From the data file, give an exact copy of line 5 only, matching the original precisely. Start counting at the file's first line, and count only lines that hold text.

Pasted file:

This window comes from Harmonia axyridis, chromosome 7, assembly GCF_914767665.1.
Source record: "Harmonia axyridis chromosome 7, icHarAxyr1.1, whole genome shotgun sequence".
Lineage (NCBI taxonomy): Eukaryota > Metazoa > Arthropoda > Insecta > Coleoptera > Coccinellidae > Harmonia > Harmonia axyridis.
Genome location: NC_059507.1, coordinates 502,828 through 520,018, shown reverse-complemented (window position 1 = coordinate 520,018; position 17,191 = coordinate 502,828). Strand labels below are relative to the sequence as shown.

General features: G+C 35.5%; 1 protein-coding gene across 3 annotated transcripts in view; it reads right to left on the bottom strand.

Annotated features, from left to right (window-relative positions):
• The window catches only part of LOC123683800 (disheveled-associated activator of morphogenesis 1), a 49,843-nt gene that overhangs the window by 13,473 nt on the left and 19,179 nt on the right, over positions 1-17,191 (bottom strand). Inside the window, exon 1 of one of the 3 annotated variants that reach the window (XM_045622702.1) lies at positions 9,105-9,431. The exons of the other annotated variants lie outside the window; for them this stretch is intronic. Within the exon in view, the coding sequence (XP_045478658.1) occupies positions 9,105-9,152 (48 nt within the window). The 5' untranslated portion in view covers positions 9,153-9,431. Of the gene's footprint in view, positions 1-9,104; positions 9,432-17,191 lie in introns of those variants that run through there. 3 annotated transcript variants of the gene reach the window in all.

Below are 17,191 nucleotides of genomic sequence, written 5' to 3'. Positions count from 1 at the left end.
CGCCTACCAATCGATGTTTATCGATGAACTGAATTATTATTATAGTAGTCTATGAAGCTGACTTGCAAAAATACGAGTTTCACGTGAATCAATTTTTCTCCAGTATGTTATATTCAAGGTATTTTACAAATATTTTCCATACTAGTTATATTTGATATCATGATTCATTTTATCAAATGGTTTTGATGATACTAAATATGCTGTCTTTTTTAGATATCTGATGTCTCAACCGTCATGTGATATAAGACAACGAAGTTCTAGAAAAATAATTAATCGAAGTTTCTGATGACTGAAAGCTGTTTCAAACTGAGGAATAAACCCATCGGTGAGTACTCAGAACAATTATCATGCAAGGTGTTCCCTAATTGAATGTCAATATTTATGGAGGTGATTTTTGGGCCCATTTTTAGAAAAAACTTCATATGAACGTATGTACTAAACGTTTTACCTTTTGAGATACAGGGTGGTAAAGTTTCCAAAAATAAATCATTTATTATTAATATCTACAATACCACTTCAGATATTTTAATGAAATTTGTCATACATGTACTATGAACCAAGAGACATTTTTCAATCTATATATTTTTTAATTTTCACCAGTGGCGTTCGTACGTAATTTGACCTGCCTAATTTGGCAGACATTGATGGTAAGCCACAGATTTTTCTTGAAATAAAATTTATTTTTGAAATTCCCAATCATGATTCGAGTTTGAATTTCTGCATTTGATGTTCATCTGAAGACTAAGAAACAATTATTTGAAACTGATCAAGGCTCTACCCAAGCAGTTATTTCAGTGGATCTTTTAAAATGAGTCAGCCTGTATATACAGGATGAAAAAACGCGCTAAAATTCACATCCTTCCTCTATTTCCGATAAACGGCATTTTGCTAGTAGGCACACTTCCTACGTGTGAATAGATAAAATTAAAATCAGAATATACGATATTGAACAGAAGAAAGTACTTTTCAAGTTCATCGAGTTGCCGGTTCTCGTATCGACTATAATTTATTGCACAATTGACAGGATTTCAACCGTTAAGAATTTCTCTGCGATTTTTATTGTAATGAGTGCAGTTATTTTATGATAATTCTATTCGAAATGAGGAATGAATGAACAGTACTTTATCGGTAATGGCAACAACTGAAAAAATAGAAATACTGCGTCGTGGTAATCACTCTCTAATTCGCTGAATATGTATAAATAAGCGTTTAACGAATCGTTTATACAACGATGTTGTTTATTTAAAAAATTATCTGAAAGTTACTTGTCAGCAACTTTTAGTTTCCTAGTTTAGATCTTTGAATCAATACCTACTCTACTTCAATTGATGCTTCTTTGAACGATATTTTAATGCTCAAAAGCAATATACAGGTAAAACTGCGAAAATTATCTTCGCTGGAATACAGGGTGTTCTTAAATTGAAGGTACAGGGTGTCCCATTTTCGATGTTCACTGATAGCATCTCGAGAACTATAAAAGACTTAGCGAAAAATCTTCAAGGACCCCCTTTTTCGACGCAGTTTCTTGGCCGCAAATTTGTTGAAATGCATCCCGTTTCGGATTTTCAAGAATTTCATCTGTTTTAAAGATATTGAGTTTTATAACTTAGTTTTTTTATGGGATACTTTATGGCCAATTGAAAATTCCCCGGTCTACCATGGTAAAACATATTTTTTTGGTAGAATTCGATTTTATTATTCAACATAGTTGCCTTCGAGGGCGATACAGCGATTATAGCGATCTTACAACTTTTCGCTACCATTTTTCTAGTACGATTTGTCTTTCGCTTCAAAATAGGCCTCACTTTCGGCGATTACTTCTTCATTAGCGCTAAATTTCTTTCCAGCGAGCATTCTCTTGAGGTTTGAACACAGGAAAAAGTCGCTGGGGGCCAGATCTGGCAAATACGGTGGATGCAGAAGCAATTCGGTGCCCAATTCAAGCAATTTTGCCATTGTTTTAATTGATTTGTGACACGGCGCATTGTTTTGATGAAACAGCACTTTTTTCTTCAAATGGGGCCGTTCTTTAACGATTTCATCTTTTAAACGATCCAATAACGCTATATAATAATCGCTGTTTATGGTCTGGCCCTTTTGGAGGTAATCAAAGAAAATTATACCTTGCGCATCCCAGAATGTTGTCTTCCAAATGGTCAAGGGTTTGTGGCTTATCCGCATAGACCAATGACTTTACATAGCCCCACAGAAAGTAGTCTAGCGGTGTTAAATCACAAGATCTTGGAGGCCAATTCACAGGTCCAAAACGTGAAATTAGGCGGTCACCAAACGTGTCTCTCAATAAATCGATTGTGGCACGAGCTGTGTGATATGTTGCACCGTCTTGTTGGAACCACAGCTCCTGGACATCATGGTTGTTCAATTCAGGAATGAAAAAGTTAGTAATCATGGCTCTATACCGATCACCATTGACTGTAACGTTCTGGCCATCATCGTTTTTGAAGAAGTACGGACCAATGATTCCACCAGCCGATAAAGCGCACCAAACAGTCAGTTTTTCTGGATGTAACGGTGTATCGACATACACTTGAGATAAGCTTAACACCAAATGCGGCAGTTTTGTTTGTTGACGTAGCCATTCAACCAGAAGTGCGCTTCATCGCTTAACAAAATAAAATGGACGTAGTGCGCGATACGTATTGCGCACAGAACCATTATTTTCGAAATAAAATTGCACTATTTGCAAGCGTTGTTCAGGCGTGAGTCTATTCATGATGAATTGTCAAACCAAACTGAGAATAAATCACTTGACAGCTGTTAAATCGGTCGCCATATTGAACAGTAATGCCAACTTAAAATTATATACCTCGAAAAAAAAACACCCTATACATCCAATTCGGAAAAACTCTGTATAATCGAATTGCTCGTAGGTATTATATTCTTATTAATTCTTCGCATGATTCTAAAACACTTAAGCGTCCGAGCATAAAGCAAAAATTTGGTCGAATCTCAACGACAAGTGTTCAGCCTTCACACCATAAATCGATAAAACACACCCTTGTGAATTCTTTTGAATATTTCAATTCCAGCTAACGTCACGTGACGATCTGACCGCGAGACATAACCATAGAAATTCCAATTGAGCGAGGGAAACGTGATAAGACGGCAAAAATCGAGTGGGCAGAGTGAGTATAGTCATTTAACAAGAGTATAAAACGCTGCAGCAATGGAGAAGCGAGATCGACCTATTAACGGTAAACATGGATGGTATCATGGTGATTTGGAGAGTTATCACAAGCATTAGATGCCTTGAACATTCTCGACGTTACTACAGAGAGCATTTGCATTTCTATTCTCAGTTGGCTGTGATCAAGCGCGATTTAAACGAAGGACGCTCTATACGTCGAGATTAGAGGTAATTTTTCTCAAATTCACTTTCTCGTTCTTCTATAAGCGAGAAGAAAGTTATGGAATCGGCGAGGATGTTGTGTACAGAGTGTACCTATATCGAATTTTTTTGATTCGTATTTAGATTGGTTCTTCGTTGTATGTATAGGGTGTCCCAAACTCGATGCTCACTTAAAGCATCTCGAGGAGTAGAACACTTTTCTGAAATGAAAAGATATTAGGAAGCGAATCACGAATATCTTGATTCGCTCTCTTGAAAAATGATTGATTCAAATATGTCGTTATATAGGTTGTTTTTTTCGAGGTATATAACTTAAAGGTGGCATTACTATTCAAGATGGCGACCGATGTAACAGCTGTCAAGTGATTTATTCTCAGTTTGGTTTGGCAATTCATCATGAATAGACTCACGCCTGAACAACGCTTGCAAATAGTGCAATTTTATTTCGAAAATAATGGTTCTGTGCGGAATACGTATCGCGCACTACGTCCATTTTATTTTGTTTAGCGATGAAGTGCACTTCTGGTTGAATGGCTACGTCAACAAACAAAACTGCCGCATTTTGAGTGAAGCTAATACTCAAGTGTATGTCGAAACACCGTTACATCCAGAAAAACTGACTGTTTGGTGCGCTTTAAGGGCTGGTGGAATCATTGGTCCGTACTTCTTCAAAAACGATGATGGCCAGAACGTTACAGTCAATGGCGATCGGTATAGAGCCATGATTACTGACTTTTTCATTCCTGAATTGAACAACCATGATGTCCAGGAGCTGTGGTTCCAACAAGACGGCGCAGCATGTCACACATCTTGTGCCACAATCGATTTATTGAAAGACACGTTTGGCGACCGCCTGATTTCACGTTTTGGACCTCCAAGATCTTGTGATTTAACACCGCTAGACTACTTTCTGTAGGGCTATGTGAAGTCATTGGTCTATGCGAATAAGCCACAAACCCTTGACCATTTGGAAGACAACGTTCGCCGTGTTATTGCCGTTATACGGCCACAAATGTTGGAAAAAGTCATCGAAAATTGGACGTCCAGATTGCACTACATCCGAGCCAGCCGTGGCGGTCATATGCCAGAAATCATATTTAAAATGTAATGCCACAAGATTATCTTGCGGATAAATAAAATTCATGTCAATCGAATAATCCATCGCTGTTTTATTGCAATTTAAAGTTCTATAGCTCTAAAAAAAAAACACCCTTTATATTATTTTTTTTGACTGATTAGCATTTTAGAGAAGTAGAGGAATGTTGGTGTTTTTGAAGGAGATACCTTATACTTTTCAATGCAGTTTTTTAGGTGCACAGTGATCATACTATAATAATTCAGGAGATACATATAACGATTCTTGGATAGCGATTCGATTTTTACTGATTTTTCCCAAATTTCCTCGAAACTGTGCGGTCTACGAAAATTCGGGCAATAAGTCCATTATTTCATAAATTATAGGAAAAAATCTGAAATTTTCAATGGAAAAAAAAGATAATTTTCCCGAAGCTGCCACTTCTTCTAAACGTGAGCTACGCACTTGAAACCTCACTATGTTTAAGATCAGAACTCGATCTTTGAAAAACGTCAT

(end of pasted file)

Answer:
General features: G+C 35.5%; 1 protein-coding gene across 3 annotated transcripts in view; it reads right to left on the bottom strand.